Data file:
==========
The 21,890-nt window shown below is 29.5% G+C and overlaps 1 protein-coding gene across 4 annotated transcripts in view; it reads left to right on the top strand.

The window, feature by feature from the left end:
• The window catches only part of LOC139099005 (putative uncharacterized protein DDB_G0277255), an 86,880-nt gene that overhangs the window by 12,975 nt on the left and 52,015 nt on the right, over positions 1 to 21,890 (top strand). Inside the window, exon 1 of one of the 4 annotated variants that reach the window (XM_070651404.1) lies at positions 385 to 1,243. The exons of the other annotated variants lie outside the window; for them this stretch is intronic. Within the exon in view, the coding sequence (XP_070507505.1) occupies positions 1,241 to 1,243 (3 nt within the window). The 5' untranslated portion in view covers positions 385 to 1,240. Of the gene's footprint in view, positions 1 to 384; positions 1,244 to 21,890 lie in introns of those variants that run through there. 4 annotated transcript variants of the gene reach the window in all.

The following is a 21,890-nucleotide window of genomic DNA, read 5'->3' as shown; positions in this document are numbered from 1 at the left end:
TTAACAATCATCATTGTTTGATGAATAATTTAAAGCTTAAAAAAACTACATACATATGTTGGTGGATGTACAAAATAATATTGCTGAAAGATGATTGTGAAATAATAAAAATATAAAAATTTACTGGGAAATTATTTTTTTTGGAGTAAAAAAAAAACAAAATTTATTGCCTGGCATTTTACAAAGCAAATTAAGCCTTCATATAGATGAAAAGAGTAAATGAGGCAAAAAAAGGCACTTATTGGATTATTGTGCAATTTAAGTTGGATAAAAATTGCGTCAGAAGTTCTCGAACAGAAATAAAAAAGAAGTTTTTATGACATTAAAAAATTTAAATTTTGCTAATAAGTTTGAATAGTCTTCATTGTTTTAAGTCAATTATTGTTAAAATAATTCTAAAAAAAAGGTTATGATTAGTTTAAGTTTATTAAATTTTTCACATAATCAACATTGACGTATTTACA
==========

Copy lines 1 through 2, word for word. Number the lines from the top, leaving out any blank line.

The 21,890-nt window shown below is 29.5% G+C and overlaps 1 protein-coding gene across 4 annotated transcripts in view; it reads left to right on the top strand.

The window, feature by feature from the left end: